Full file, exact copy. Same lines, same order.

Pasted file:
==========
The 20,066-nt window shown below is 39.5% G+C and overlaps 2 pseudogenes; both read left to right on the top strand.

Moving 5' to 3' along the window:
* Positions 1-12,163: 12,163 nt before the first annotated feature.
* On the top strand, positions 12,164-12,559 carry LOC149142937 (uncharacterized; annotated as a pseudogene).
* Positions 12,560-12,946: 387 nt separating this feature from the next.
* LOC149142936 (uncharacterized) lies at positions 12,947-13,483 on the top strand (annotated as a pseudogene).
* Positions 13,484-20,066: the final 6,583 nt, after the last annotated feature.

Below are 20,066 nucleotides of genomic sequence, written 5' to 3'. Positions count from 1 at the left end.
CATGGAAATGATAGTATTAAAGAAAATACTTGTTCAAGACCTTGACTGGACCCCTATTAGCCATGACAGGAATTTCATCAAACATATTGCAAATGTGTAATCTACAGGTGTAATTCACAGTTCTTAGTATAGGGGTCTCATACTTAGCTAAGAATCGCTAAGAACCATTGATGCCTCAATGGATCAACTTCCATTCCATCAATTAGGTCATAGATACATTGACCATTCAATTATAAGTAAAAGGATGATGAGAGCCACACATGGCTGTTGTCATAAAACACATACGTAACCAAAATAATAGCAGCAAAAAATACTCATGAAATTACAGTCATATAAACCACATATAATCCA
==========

The 20,066-nt window shown below is 39.5% G+C and overlaps 2 pseudogenes; both read left to right on the top strand.

Moving 5' to 3' along the window:
* Positions 1-12,163: 12,163 nt before the first annotated feature.
* On the top strand, positions 12,164-12,559 carry LOC149142937 (uncharacterized; annotated as a pseudogene).
* Positions 12,560-12,946: 387 nt separating this feature from the next.
* LOC149142936 (uncharacterized) lies at positions 12,947-13,483 on the top strand (annotated as a pseudogene).
* Positions 13,484-20,066: the final 6,583 nt, after the last annotated feature.

Below are 20,066 nucleotides of genomic sequence, written 5' to 3'. Positions count from 1 at the left end.
CATGGAAATGATAGTATTAAAGAAAATACTTGTTCAAGACCTTGACTGGACCCCTATTAGCCATGACAGGAATTTCATCAAACATATTGCAAATGTGTAATCTACAGGTGTAATTCACAGTTCTTAGTATAGGGGTCTCATACTTAGCTAAGAATCGCTAAGAACCATTGATGCCTCAATGGATCAACTTCCATTCCATCAATTAGGTCATAGATACATTGACCATTCAATTATAAGTAAAAGGATGATGAGAGCCACACATGGCTGTTGTCATAAAACACATACGTAACCAAAATAATAGCAGCAAAAAATACTCATGAAATTACAGTCATATAAACCACATATAATCCA